Tuesday, May 08, 2007

More Gatlings...

"The sand of the desert is sodden red, --
Red with the wreck of a square that broke; --
The Gatling's jammed and the colonel dead,
And the regiment blind with dust and smoke.
The river of death has brimmed his banks,
And England's far, and Honor a name,
But the voice of a schoolboy rallies the ranks,
"Play up! play up! and play the game!"
("Vitaï Lampada" - Sir Henry Newbolt)

...happy to say that my Gatlings have now been completed and join the British forces in the Sudan, ready to repel ravening hordes of charging Dervish, hopefully in an unjammed state... see pictures below - one for the Naval Brigade, and one for the Army - I'm quite pleased with how they turned out, these are by Essex Miniatures in 15mm

I've been doing some research on them, and found that the design was patented on November 4, 1862 - the diagram above is from the official patent application. The Gatling was the first large scale manufactured machine gun. Although only a handful of the original 1862 model Gatling Guns were ever built, it was enough for the military to see the possibilities... apparently the first gatling guns were very crude; barrels had tapers up to 1/16th of an inch from the breech to the muzzle (!) "Lead would shave, bullets tumble, and black powder spewed forth in all directions. But the battery guns would fire. The awesomeness of the gatling gun’s fi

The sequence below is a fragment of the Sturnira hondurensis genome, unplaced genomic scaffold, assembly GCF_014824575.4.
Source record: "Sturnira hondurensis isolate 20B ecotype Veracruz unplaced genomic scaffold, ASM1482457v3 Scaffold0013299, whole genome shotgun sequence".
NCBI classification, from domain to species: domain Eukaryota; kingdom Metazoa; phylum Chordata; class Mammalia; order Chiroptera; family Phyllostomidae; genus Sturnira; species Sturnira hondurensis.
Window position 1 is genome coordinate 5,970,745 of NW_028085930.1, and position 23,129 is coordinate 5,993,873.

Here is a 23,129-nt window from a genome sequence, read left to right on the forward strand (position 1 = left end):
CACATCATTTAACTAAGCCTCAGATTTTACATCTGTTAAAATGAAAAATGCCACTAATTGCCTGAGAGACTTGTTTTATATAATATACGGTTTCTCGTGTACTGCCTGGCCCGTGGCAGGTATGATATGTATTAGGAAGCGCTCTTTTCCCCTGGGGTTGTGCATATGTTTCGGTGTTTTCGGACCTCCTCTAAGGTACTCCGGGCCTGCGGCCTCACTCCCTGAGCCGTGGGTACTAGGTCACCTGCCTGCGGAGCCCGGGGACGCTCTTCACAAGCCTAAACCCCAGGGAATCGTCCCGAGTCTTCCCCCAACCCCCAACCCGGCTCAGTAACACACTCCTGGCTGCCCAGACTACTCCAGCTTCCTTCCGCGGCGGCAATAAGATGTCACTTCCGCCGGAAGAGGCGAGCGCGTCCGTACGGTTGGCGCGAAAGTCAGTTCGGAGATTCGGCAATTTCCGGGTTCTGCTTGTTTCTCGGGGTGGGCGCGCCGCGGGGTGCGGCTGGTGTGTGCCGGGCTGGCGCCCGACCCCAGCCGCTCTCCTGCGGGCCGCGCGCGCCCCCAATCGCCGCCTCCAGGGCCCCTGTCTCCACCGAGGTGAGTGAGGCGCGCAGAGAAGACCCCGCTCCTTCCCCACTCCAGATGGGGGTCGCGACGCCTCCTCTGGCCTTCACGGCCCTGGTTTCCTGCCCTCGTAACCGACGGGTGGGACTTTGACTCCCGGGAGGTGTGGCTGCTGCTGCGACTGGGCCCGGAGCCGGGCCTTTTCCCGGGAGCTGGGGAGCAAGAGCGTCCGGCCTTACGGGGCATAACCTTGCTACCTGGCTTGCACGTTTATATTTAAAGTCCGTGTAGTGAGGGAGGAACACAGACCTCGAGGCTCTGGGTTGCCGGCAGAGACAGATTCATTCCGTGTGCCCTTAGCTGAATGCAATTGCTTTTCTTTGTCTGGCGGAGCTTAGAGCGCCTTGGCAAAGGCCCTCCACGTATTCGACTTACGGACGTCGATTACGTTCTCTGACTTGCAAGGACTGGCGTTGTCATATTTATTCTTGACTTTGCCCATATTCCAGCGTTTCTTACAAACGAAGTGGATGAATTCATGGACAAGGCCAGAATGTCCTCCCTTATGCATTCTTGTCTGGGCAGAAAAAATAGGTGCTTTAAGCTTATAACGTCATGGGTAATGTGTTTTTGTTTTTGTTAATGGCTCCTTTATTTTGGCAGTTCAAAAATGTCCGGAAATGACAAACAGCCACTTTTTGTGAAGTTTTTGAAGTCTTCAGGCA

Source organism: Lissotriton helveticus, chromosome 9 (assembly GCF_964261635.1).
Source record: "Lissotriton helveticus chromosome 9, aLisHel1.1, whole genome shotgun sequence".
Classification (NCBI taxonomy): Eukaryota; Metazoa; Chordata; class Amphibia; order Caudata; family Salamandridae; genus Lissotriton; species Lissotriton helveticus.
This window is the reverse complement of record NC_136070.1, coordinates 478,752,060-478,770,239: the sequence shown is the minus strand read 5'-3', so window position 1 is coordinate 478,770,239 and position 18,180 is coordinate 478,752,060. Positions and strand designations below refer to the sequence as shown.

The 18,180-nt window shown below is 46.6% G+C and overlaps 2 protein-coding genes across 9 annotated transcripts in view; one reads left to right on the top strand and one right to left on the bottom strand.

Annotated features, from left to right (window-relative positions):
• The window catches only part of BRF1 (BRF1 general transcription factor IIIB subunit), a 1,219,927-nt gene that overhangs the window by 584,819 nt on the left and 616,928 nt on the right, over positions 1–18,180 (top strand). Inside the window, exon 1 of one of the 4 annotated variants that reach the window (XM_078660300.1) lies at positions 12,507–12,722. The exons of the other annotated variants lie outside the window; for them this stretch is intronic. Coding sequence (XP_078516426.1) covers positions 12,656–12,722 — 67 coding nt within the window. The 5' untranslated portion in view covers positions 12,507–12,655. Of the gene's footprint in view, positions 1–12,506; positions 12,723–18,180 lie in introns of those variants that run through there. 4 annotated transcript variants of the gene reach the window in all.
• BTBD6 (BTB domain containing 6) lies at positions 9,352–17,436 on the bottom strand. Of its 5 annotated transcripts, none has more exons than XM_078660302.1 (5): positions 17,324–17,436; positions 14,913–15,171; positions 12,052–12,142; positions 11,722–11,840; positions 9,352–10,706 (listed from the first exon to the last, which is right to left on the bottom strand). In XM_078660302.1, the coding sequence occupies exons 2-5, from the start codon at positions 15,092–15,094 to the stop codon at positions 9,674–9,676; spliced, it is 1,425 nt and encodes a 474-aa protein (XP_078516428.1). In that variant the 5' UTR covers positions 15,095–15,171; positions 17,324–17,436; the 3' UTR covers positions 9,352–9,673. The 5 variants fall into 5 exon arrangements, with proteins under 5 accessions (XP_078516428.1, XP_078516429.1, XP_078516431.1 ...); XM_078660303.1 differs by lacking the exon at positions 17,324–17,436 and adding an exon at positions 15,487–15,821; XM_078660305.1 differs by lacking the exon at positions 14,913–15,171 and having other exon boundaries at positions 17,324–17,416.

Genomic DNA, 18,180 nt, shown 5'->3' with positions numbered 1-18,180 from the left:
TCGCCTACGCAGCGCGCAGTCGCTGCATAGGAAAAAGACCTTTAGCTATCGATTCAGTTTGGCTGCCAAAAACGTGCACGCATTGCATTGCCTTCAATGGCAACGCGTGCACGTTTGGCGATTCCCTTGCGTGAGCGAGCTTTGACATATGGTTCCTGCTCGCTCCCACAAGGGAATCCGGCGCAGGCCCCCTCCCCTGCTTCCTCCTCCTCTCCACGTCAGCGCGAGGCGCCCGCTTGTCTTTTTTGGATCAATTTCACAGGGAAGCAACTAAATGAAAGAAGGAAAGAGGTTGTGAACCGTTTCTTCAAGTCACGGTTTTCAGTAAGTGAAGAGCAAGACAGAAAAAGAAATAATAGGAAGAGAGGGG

repower, from 250 to 600 rounds per minute was truly incomprehensible" (from this web site). The later guns (as deployed in the Sudan) used a hopper on top to hold the bullets (720 capacity), and used the metal cartridge - they could reach 1000 rounds a minute depending on ammunition supply, and the speed of the hand turning the firing handle..

...finally - one last word on the Gatling - apparently the Afghans used camel mounted gatling guns to defeat a Persian cavalry force 3 to 4 times their size - the following is from this web site - I have no idea whether this is actually a true representation, but his is the only reference I can find.... can't help thinking the camel would get very cheesed off if the guy actually opened fire! I suspect that the camel was used as transport, rather than as a 19th Centruy self-propelled gun?? Answers on a postcard..
Things proceed apace with the Sudan project - over the weekend I finished 12 mounted Camel Corp for the British forces - basing started this morning ( I got 10 minutes before work) and as usual pictures will be forthcoming soon....

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